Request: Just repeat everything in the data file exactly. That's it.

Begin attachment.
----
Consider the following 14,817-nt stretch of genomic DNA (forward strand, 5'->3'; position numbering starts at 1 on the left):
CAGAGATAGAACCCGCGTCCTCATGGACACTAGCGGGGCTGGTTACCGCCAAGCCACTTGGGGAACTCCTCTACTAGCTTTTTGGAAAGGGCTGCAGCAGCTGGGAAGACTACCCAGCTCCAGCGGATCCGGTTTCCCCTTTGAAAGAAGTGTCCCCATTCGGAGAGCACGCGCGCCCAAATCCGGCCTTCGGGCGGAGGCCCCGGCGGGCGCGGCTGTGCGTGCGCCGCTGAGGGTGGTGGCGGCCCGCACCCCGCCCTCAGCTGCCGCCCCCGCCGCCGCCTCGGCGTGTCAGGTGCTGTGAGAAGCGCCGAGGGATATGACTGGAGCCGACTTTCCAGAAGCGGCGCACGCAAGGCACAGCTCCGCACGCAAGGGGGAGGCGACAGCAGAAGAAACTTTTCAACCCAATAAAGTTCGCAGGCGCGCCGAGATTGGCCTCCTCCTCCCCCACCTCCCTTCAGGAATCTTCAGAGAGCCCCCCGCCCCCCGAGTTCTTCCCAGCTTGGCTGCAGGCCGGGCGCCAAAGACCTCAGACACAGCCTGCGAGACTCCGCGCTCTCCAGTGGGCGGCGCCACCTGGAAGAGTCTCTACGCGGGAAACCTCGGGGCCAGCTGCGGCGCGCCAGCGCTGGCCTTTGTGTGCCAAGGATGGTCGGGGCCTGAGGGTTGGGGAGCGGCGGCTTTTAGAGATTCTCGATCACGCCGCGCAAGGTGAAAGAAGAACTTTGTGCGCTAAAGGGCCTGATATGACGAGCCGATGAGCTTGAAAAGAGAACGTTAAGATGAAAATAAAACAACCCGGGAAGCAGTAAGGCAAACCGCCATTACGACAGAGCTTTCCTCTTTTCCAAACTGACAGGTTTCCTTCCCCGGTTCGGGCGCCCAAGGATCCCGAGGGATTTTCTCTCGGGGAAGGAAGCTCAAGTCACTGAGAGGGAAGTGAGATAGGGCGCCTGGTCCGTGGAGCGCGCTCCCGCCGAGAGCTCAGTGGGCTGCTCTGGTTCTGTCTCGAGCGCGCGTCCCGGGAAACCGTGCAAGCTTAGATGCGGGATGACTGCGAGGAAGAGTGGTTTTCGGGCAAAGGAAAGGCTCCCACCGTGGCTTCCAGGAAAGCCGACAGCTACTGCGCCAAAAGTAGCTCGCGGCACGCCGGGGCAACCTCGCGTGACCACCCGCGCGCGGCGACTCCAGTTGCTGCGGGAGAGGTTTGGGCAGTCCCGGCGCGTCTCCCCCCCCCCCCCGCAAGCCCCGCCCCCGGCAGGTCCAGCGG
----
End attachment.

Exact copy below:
Consider the following 14,817-nt stretch of genomic DNA (forward strand, 5'->3'; position numbering starts at 1 on the left):
CAGAGATAGAACCCGCGTCCTCATGGACACTAGCGGGGCTGGTTACCGCCAAGCCACTTGGGGAACTCCTCTACTAGCTTTTTGGAAAGGGCTGCAGCAGCTGGGAAGACTACCCAGCTCCAGCGGATCCGGTTTCCCCTTTGAAAGAAGTGTCCCCATTCGGAGAGCACGCGCGCCCAAATCCGGCCTTCGGGCGGAGGCCCCGGCGGGCGCGGCTGTGCGTGCGCCGCTGAGGGTGGTGGCGGCCCGCACCCCGCCCTCAGCTGCCGCCCCCGCCGCCGCCTCGGCGTGTCAGGTGCTGTGAGAAGCGCCGAGGGATATGACTGGAGCCGACTTTCCAGAAGCGGCGCACGCAAGGCACAGCTCCGCACGCAAGGGGGAGGCGACAGCAGAAGAAACTTTTCAACCCAATAAAGTTCGCAGGCGCGCCGAGATTGGCCTCCTCCTCCCCCACCTCCCTTCAGGAATCTTCAGAGAGCCCCCCGCCCCCCGAGTTCTTCCCAGCTTGGCTGCAGGCCGGGCGCCAAAGACCTCAGACACAGCCTGCGAGACTCCGCGCTCTCCAGTGGGCGGCGCCACCTGGAAGAGTCTCTACGCGGGAAACCTCGGGGCCAGCTGCGGCGCGCCAGCGCTGGCCTTTGTGTGCCAAGGATGGTCGGGGCCTGAGGGTTGGGGAGCGGCGGCTTTTAGAGATTCTCGATCACGCCGCGCAAGGTGAAAGAAGAACTTTGTGCGCTAAAGGGCCTGATATGACGAGCCGATGAGCTTGAAAAGAGAACGTTAAGATGAAAATAAAACAACCCGGGAAGCAGTAAGGCAAACCGCCATTACGACAGAGCTTTCCTCTTTTCCAAACTGACAGGTTTCCTTCCCCGGTTCGGGCGCCCAAGGATCCCGAGGGATTTTCTCTCGGGGAAGGAAGCTCAAGTCACTGAGAGGGAAGTGAGATAGGGCGCCTGGTCCGTGGAGCGCGCTCCCGCCGAGAGCTCAGTGGGCTGCTCTGGTTCTGTCTCGAGCGCGCGTCCCGGGAAACCGTGCAAGCTTAGATGCGGGATGACTGCGAGGAAGAGTGGTTTTCGGGCAAAGGAAAGGCTCCCACCGTGGCTTCCAGGAAAGCCGACAGCTACTGCGCCAAAAGTAGCTCGCGGCACGCCGGGGCAACCTCGCGTGACCACCCGCGCGCGGCGACTCCAGTTGCTGCGGGAGAGGTTTGGGCAGTCCCGGCGCGTCTCCCCCCCCCCCCCGCAAGCCCCGCCCCCGGCAGGTCCAGCGG